Corn futures continue to enjoy gains of mostly 3 to 4 cents.
- Corn futures are benefiting from a few signs U.S. corn prices may have dropped far enough to attract some export demand.
- This morning, USDA announced an unknown destination purchased 102,200 MT of corn for the 2012-13 marketing year.
- Also, Gulf basis levels were steady to a penny higher this morning.
- Traders are also beginning to ready positions (including lightening some short positions) for the barrage of reports Friday.
- But considering recent chart damage and lackluster export demand the past few months, corn bulls have a long ways to go to improve the market's technical posture.
Soybean futures are 3 to 9 cents higher, with nearby contracts leading to the upside.
- Ideas the downside was overdone last week is encouraging corrective short-covering in beans to start the first full week of the year.
- Some traders are also readying positions and moving to the sidelines ahead of the release of USDA's reports to be released on Friday. These January releases have consistently caused limit moves the past few years.
- But buying interest remains limited as a 6-cent drop in Gulf basis for immediate shipment remind traders of recent order cancellations.
- This, in turn, reminds traders that prospects for a record-large South American crop are promising and that these supplies will soon be available for export.
Wheat futures are mostly 7 to 8 cents higher in Chicago and Kansas City, while Minneapolis wheat is roughly 3 to 5 cents higher.
- Wheat futures are following corn's lead, and is therefore enjoying corrective short-covering. Dollar weakness is also helpful to that end.
- Traders' focus will also be on evening positions ahead of Friday's key reports, which include the Winter Wheat Seedings Report.
- Traders will watch this morning's weekly export inspections report for signs U.S. prices are again competitive on the global market.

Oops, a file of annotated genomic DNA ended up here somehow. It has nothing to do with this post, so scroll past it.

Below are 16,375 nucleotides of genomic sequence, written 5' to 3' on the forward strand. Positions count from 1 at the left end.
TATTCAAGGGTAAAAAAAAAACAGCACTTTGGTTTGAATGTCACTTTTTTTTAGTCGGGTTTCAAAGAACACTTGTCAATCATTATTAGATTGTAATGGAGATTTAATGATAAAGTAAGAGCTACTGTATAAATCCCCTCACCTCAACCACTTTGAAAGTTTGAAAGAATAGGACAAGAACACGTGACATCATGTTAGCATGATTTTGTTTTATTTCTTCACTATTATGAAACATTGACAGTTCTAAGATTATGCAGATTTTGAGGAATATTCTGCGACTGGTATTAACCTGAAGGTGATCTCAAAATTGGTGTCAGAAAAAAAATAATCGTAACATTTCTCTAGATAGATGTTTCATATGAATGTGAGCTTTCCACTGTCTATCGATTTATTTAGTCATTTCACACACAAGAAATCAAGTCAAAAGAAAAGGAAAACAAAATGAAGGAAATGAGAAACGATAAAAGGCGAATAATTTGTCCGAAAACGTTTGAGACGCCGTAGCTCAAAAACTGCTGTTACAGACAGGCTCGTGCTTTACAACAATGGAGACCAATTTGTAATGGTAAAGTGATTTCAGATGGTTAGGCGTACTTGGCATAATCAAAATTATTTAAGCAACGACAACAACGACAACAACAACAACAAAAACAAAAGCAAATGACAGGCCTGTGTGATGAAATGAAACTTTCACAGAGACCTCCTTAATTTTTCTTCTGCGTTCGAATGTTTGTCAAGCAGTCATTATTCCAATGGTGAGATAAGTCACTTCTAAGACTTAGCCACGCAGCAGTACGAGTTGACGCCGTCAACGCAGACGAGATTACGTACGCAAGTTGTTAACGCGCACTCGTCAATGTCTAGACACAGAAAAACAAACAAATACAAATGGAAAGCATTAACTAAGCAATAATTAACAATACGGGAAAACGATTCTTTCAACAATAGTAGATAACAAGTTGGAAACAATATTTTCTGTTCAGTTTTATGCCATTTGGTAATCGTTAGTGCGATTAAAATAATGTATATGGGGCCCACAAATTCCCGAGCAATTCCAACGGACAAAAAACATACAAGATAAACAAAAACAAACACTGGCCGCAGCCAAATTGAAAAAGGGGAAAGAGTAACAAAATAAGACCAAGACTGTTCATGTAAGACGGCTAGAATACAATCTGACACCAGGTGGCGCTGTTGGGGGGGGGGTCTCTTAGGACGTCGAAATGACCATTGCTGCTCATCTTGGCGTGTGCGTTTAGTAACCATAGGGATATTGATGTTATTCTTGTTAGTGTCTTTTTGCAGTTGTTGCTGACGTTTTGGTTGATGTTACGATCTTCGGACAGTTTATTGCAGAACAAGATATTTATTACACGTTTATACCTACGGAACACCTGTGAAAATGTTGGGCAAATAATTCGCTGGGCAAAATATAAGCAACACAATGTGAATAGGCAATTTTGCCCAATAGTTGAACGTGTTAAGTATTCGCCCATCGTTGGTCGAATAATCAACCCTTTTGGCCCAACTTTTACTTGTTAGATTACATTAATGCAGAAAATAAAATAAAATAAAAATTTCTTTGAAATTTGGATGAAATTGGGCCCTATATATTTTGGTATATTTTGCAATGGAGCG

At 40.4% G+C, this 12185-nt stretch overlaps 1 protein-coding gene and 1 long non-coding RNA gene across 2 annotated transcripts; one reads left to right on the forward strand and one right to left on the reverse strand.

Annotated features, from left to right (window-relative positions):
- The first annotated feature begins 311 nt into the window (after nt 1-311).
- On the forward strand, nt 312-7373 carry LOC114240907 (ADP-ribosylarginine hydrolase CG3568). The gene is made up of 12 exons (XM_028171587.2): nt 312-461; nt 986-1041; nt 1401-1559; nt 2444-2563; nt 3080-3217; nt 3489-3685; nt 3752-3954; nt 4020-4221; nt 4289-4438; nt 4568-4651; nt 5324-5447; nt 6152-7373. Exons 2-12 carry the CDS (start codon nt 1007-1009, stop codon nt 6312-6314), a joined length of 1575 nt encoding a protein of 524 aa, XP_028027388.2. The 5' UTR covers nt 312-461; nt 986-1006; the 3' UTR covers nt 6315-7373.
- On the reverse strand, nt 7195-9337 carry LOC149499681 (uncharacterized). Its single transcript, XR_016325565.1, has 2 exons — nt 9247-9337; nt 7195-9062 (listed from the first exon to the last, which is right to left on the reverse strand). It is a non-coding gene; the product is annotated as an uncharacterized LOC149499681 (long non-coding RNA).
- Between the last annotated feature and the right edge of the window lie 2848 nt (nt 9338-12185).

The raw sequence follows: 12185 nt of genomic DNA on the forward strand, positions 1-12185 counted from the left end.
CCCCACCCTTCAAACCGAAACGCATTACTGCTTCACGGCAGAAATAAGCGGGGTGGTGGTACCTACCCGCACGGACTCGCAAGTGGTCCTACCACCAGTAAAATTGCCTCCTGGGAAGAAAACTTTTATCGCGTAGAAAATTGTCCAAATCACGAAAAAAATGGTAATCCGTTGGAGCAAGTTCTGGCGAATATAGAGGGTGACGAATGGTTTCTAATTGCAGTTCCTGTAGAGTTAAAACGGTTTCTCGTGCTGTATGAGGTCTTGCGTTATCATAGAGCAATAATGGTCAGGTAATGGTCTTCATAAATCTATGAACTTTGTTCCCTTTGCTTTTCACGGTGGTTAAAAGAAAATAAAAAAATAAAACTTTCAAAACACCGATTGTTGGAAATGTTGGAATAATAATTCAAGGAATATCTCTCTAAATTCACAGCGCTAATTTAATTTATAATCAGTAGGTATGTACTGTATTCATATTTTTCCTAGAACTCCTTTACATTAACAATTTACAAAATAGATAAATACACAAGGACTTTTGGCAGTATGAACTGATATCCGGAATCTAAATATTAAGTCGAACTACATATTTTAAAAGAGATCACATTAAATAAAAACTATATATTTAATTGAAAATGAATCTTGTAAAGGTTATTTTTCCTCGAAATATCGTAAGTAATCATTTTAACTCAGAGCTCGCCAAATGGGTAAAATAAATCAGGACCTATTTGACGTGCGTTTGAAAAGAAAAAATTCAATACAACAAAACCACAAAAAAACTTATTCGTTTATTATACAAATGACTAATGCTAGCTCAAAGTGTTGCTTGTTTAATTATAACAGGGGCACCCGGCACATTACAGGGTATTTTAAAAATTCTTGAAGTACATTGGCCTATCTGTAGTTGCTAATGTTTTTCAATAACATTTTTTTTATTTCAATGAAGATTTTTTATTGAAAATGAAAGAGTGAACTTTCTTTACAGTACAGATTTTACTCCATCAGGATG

- Rain in the forecast for the Southern and Central Plains is also keeping gains in check.
Live cattle futures are off to a narrowly mixed start with nearby contracts favoring the upside. Feeder cattle futures are under light pressure.
- April through September live cattle futures are enjoying light followthrough buying today as traders anticipate tightening supplies will keep the cash market supported.
- But enthusiasm is being curbed by the fact that cash trade was generally light last week, which means some of last week's animals will be added to this week's showlist.
- Trade took place at mostly $128 last week, and February futures are already at nearly a $5 premium to those prices. This will also limit buying interest.
- Also, there is some concern that the boxed beef market may be working on a near-term top as prices softened Friday after a week of gains. Choice values are nearing levels that have trimmed demand in the past.
- Strength in the corn market is weighing on feeder cattle futures.
Lean hog futures are posting slight losses this morning, with the exception of the February contract.
- Traders are booking some profits amid cash market uncertainty.
- While packers are thought to be in need of supplies, negative packer profit margins will make them unwilling to raise bids. Early cash hog bids are steady.
- On Friday, the pork cutout value rose 36 cents and movement was solid at 84.13 loads. But more improvement is needed to pull margins out of the red.
- Futures are also facing light pressure due to the premium nearby contracts hold to the cash hog index.